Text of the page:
Leading Change with Empathy, Compassion and Wisdom
Organization: an organized body of people with a particular purpose, especially a business, society, association, etc.
or·ga·ni·za·tion | \ ˌȯr-gə-nə-ˈzā-shən:
If organizations are an “organized body of people” then it stands to reason that organizations themselves don’t really change.
What actually changes are the collective group of people within that organization who will determine the need, desire and means to move forward. As a leader, if you want the change to stick, you stand a much better chance if people are motivated from a sense of trust that the future for themselves, their colleagues and the organization will be better than maintaining the status quo.
The change challenges organizations face will not go away if people are anxious or concerned about the future and the security of their place within it. The emotional and physical responses we call “stress” are associated with uncertainty about the future. When there is uncertainty, people can jump right to “what if?” scenarios, fearing the worst…even when it has been well communicated…and especially when it has not. What people really want is not to avoid change per se, but instead feel as secure about the future as they possibly can.
We often use the term “resistance” to describe this phenomenon. That word, to me, implies it is some sort of active insurrection or mutiny rather than people’s normal responses driven by very real and rational fears about their own security.
Lasting changes, particularly ones involving deeply held beliefs about the organization or “corporate culture” are successful because the internal dialogue of the people who make up the organization has shifted away from strong negative emotions driven by fear to positive ones about embracing the future.
Taking a mindful approach to organizational change allows us to explore how we can lead with;
Empathy – being aware of, understanding and being sensitive to the feelings, thoughts and experiences of others who are affected by the change.
Compassion – being consciousness of others' distress about the changes coupled with a desire to alleviate them.
Wisdom- using self-awareness, non-attachment, knowledge, understanding, common sense and insight to craft approaches that are clear, empowering and devoid of biased judgments.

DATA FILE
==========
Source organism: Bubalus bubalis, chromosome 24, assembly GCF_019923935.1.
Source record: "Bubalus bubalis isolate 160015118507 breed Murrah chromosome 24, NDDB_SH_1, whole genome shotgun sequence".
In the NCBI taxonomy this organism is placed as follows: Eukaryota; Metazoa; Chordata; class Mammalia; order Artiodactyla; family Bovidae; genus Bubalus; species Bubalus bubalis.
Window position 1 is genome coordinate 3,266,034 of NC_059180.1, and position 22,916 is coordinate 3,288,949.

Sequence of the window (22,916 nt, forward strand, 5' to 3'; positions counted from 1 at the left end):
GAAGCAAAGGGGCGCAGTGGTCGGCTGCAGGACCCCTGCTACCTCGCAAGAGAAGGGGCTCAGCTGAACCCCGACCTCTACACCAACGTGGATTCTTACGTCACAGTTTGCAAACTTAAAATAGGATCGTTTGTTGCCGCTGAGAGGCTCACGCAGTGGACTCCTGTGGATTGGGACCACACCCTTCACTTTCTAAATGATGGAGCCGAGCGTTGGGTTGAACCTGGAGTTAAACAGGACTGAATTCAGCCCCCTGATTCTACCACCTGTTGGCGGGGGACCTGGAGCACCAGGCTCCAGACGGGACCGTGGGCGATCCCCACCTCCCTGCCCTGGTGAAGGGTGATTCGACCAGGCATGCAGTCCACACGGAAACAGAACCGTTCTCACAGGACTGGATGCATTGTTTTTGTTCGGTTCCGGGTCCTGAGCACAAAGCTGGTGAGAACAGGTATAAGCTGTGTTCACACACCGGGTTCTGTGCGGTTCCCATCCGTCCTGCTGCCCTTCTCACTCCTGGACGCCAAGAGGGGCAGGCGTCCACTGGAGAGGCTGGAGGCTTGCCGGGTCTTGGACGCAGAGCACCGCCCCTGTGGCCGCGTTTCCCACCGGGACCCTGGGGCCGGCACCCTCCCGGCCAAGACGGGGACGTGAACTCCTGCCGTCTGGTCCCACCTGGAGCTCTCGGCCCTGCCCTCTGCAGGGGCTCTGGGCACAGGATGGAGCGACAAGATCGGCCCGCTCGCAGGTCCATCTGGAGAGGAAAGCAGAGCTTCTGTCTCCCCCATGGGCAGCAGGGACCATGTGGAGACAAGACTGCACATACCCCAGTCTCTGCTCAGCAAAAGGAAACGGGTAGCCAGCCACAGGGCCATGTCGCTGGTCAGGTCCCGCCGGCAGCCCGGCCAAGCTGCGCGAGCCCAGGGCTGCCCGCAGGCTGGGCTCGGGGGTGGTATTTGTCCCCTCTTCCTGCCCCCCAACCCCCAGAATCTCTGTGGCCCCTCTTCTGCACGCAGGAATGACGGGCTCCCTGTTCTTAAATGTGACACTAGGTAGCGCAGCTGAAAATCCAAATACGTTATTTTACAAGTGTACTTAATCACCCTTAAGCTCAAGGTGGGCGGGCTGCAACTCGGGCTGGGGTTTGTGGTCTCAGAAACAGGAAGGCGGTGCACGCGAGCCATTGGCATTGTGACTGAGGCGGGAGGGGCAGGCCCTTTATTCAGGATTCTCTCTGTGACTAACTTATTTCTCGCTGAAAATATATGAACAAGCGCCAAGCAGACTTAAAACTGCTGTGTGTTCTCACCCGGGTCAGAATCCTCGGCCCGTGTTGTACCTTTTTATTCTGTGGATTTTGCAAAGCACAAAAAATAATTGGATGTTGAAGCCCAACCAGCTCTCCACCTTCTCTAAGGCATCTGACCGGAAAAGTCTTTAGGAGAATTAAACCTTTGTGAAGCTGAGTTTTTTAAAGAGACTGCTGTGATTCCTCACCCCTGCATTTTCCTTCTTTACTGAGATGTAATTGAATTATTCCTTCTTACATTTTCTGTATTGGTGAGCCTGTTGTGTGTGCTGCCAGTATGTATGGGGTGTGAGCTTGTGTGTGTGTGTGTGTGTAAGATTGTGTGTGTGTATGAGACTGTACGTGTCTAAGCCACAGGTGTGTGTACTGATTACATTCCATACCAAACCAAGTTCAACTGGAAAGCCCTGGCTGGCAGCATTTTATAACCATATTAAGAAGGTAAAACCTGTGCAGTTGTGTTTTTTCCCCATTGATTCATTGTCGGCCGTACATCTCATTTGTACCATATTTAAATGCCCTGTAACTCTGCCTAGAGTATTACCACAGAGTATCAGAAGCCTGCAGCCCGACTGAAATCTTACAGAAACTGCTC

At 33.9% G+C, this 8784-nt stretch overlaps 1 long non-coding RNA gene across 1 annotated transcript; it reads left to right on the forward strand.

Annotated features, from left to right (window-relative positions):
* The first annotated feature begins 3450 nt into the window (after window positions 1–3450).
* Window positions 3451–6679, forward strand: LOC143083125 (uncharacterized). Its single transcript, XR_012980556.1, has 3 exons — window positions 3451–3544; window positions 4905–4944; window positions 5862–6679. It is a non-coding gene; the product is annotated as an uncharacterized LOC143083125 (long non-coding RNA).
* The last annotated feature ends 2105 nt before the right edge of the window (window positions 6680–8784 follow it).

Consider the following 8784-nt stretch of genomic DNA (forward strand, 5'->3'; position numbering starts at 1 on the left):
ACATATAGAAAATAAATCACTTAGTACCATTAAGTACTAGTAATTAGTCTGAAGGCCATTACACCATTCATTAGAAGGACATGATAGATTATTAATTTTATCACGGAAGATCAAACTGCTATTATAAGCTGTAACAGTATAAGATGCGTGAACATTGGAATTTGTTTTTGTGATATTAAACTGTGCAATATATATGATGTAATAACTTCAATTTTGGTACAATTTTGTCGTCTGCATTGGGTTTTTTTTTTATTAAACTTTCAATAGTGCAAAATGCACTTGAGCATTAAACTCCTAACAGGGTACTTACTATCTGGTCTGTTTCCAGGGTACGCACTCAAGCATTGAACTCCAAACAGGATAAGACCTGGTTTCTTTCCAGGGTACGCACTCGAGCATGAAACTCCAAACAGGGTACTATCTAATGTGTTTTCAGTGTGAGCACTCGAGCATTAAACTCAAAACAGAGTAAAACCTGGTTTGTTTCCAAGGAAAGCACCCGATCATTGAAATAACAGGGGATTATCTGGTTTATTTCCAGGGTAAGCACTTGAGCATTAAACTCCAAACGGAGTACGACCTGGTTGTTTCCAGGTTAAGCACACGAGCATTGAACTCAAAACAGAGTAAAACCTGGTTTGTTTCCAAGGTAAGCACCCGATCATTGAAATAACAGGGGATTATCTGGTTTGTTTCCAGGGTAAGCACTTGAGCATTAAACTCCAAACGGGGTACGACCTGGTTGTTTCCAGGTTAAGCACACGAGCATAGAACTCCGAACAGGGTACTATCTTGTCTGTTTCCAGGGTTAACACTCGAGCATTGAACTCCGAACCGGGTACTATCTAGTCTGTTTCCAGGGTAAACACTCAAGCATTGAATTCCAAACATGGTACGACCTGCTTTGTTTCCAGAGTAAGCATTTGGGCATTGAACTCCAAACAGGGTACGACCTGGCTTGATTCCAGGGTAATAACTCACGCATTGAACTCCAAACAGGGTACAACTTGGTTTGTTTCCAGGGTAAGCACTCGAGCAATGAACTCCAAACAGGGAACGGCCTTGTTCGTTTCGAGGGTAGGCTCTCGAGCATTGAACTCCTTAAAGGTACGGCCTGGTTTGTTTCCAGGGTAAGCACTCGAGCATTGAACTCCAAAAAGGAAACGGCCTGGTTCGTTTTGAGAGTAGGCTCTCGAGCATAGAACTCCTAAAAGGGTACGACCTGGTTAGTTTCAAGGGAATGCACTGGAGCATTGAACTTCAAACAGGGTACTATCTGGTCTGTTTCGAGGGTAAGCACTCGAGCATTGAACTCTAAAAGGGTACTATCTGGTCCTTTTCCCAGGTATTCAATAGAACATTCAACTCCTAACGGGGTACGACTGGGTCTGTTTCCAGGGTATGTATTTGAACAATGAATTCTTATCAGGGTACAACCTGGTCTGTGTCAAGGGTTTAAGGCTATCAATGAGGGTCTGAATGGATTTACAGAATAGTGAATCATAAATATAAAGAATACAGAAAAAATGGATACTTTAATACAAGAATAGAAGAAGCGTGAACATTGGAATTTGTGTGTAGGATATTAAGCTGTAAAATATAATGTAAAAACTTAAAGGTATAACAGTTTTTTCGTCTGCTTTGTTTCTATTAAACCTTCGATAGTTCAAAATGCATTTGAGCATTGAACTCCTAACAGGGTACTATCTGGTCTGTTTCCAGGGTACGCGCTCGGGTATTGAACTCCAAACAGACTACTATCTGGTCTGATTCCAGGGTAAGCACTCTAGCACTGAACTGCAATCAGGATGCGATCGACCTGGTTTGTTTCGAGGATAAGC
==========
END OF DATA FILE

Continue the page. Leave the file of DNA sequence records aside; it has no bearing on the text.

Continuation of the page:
These are not only qualities to cultivate in yourself, but can be developed in your teams too. For example, you can consider using some intentional open-ended questions with the people impacted by the change.
What is going through your mind right now?
What are you feeling during this period of change?
How do you think your job or what you do might change in the future?
What information is missing that I might be able to clear up for you?
How do you think our colleagues, partners, clients or customers may feel about this change?
What simple actions we can take right now to help with what you’ve shared?
Experiencing the highs, lows and neutrality of ever-changing emotional states is part of our common humanity. It is who we are, not something separate, best left at home or locked away. Negative or fearful emotional states are where change gets “stuck” and more and more organizations are coming to realize that if they are going to grow, evolve, prosper or attract new talent, they’ve got to embrace what it means to be a human being in the midst of change.
Probing for, being open to and displaying a willingness and courage to acknowledge others emotional states as part of the change process, to say, in essence, “Yes, me too”, “Yes, you too” or “Yes, I am present” will have a profound impact on the nature of your work relationships and the presence of trust in the culture.
Connect with us to learn how the YOU in You Consulting can help you lead with empathy, compassion and wisdom.